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In this introductory seminar we will discuss the module as a whole, negotiate topics for the remainder of the year, and discuss our existing ideas of what 'crime' and 'punishment' meant in the 19th century. We will then explore a brief history of prisons based on the readings assigned.

Seminar Questions

  • Was the prison an instrument for discipline and social control? How was the prison different from, or similar to other institutions in the period?
  • Does Bentham's panopticon represent the development of a disciplinary society based on surveillance or a humanitarian experiment in penal reform?
  • Did prison discipline become more severe or humanitarian after the 1860s?
  • Was the Victorian penitentiary experiment a failure?

Optional Intro Material

  • PODCAST: 'Prison of the Mind', The Weird History Podcast (2015) []

Key Reading

Recommended Reading - pick one bold item to read and discuss in class.

Further reading on prisons may be found here.

  • Anne Brunon-Ernst (ed.), Beyond Foucault: New Perspectives on Bentham's Panopticon (London: Routledge, 2012).
  • Thom Brooks, Punishment (Abingdon: Routledge, 2012).
  • Michel Foucault, Discipline and Punish: the Birth of the Prison [1975] (London: Penguin, 2020) part 4, 'Prisons'. (This is a very difficult read so no pressure!!)
  • D. Garland, Punishment and Welfare: A History of Penal Strategies (New Orleans: Quid Pro Books, 2018). See also for Garland's view on contemporary prisons his Culture of Control (Oxford University Press, 2002).
  • Christoper Harding, ‘'The Inevitable End of a Discredited System'? The Origins of the Gladstone Committee Report on Prisons, 1895’, Historical Journal, 31 (1988), pp. 591-608
  • Michael Ignatieff, A Just Measure of Pain: The Penitentiary in the Industrial Revolution, 1750-1850 (London: Macmillan, 1978).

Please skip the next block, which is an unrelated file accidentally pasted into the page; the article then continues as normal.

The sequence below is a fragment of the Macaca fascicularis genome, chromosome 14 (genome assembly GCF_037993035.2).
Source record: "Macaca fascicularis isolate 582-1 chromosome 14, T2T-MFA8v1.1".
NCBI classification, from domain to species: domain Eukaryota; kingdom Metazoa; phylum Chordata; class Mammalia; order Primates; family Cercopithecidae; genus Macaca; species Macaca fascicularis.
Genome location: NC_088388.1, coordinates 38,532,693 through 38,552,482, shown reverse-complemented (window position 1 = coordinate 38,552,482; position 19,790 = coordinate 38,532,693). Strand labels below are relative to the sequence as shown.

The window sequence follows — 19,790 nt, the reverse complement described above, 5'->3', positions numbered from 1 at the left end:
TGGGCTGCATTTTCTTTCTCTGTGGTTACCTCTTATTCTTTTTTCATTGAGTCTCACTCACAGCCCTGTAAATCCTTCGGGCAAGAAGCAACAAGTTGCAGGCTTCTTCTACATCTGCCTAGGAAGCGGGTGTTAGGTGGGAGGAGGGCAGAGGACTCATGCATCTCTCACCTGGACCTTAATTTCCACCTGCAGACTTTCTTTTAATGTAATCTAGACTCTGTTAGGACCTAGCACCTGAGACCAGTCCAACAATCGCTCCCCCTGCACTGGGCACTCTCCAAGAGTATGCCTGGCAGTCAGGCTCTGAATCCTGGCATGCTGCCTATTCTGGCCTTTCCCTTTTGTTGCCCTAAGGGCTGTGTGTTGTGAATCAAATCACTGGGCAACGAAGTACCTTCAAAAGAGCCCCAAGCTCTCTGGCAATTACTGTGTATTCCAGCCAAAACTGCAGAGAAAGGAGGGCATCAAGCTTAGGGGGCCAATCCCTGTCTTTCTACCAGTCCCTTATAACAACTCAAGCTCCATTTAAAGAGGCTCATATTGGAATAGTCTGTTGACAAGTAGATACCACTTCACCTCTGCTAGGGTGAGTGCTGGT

• Michael Ignatieff, ‘The Ideological Origins of the Penitentiary’, in Gregor McLennan and Jennie Pawson, Crime and Society: Readings in History and Theory (London: Routledge, 1981).
  • Michael Macilwee,The Liverpool Underworld : Crime in the City, 1750-1900 (Liverpool University Press, 2011), ch 3 'Prison and Punishment'.
  • R. McGowen, ‘Civilising Punishment: The End of the Public Execution in England’, Journal of British Studies, 33 (1994), pp. 257-82
  • Dario Melossi and Massimo Pavarini, The Prison and the Factory: Origins of the Penitentiary System 40th anniversary edition (Basingstoke: Palgrave, 2021).
  • James Moore, 'Reformative rhetoric and the exercise of corporal power : Alexander Maconochie's regime at Birmingham prison, 1849–51', Historical Research 89 (2016), pp. 510-530
  • Marie Mulvey-Roberts, ‘Militancy, masochism or martyrdom? The public and private prisons of Constance Lytton’ in June Purvis and Sandra Stanley Holton, (eds), Votes for Women (London: Routledge, 1999).
  • J. Muncie, ‘Prison Histories: Reform, Repression and Rehabilitation’, in Eugene McLaughlin and J. Muncie (eds), Controlling Crime (London: SAGE, 2001).
  • G. Peebles, 'Washing Away the Sins of Debt : The Nineteenth-Century Eradication of the Debtors' Prison', Comparative Studies in Society and History (2013)
  • Philip Priestley, Victorian Prison Lives Revised Edition (London: Vintage, 2012).
  • June Purvis, ‘The Prison Experiences of the Suffragettes in Edwardian Britain’, Women’s History Review, 4 (1995), pp. 103-33
  • B. Vaughan, ‘Punishment and Conditional Citizenship’, Punishment and Society, 2 (2000), pp. 23-39
  • Lucia Zedner, Women, Crime and Custody in Victorian England (Oxford: Clarendon Press, 2001).